Okay, we admit, this sounds like a strange question, but it is one that we happen to hear quite often both on the phone and in the field on service calls.
A WATER HEATER IN THE ATTIC SAVES SQUARE FOOTAGE
Tank-type water heaters are big, hulking cylinders filled with anywhere from forty to seventy gallons of hot water. Giant tanks of water happen to take up A LOT of square footage, and primarily for that reason, many builders have opted to place water heaters in the attic of new homes.
The number one cause for claims against homeowner’s insurance in Texas EVERY year is water damage. Much of that damage is caused by tank-type water heaters in the attic failing and spilling their contents down into your living areas. In addition to the cost of replacing your water heater, when you factor in the cost of replacing water-logged ceilings, drywall, and flooring, the water heater in the attic doesn’t make much sense.
WATER HEATERS IN THE ATTIC ARE EXTREMELY EFFICIENT IN THE WARMER MONTHS
Now, a secondary line of reasoning for placing a water heater in the attic is the high temperatures that occur in an attic, particularly during the summer months. Your attic can easily reach temperatures of 120 – 140 degrees, which is optimum for keeping the water in your tank sufficiently hot, without using any energy.
WHAT ARE THE RISKS OF A TANK-TYPE WATER HEATER IN MY ATTIC?
While having your tank-type water heater in the attic is a great convenience in terms of square footage and aesthetics, the actual physics involved with suspending a seventy-gallon tank of water above your living room or bedrooms doesn’t make it the safest choice.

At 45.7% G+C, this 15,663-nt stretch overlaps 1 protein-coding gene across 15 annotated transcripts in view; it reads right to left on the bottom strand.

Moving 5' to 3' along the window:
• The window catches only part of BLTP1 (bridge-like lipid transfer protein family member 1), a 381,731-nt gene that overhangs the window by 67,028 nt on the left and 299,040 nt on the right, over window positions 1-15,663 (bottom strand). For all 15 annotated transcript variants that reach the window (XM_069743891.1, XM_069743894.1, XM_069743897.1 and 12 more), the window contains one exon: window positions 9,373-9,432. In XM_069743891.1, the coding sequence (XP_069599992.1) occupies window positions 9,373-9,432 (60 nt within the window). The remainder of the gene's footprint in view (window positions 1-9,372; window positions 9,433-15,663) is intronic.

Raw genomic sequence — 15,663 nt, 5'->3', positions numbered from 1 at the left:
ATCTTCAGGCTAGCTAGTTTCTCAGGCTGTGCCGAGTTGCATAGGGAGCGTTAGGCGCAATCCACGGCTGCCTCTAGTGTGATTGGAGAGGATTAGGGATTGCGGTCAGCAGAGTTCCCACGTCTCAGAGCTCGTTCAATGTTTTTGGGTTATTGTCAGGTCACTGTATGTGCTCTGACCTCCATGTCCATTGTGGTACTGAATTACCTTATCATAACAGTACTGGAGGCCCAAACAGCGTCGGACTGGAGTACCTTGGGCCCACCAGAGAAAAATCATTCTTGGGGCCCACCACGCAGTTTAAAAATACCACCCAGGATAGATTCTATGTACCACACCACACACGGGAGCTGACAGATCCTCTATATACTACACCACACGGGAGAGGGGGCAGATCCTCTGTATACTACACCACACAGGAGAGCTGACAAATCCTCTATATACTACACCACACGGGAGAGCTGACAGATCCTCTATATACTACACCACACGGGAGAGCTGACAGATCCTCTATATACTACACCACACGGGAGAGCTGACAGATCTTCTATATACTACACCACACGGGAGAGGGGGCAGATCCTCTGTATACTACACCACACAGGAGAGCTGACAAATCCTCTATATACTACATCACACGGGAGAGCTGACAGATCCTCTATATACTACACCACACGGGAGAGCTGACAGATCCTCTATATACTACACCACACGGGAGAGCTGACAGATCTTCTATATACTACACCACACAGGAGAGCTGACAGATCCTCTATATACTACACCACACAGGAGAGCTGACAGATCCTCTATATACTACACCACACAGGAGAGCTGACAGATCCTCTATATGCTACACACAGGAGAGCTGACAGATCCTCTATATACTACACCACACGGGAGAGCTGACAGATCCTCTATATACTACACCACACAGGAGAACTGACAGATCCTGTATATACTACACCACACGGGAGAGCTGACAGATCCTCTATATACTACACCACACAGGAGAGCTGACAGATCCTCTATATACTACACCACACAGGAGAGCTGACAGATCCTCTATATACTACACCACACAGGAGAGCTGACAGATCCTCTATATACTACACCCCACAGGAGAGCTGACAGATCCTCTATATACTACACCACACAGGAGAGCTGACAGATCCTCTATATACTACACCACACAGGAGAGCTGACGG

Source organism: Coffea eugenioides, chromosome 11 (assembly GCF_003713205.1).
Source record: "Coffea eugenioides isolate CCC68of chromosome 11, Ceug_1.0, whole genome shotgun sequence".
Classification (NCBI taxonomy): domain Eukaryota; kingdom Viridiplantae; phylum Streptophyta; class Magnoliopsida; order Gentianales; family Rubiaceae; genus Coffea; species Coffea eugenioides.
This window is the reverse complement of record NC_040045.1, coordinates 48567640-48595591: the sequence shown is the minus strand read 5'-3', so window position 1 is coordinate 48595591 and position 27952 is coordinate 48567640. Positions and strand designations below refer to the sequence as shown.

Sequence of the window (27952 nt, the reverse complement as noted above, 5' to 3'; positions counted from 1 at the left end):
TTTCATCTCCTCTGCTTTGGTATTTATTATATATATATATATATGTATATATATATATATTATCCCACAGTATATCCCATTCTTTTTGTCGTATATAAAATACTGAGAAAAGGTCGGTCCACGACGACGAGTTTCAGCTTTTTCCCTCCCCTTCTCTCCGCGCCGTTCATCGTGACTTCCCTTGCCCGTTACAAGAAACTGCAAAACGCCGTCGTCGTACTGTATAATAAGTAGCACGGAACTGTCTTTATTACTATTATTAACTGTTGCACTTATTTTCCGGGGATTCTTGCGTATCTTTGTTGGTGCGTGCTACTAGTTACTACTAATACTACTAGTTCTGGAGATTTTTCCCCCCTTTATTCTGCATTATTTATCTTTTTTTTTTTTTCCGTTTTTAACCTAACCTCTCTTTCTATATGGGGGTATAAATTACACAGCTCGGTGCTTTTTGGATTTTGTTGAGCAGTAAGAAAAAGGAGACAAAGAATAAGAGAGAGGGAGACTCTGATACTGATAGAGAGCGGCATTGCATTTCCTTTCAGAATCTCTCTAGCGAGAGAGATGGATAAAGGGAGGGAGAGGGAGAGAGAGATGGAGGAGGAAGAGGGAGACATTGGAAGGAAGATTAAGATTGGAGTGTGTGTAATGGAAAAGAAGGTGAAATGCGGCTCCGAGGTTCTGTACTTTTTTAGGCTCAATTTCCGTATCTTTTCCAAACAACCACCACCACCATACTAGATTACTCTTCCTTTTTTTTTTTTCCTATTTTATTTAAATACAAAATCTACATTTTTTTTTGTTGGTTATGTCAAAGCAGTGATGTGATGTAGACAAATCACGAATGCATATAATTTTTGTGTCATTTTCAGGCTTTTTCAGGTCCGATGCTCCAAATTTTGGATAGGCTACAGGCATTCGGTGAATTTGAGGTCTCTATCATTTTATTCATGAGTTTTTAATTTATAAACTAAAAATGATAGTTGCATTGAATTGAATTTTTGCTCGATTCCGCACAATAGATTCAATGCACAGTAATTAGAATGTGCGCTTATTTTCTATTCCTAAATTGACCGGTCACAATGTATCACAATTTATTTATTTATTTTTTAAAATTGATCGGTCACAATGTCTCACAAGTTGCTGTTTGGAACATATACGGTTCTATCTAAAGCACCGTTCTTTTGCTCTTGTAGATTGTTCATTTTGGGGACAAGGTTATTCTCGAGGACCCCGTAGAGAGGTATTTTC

Between the water in the tank and of the water heater components, these units can weigh anywhere between 375 and 600 pounds, depending on the tank capacity. This kind of weight puts a tremendous amount of stress on attic and ceiling structures. One constant rule of the plumbing industry is that eventually ALL water heaters WILL fail, and the best we can hope for is catching a problem early before it turns into a catastrophe.
Be sure to get up into your attic water heater AT LEAST twice a year to check your water heater for any sign of leaks. Take a close look at any plumbing and gas fittings in the vicinity of the water heater for wet spots or signs of rust and corrosion and be sure to check the outer tank for any signs of rust; most importantly along the seam of the tank.
RE-LOCATE YOUR ATTIC WATER HEATER TODAY
It just doesn’t seem worth it to keep your water heater in the attic when there are so many other locations in your home that make sense. Garages, utility closets, even outdoor installations (with proper insulation) are preferable to having a tank-type water heater in your attic. Replacing your tank-type water heater in the attic with a tankless unit is a much safer alternative and one that Nick’s Plumbing and Air Conditioning Services would be happy to discuss with you.
If you wish to keep using a tank-type water heater but are thinking about moving it out of the attic and into a safer place, give Nick’s Plumbing and Air Conditioning a call. We’ll come out to your home, assess your water heater relocation, and provide a cost evaluation. We also can provide a second opinion if you’ve already received an estimate.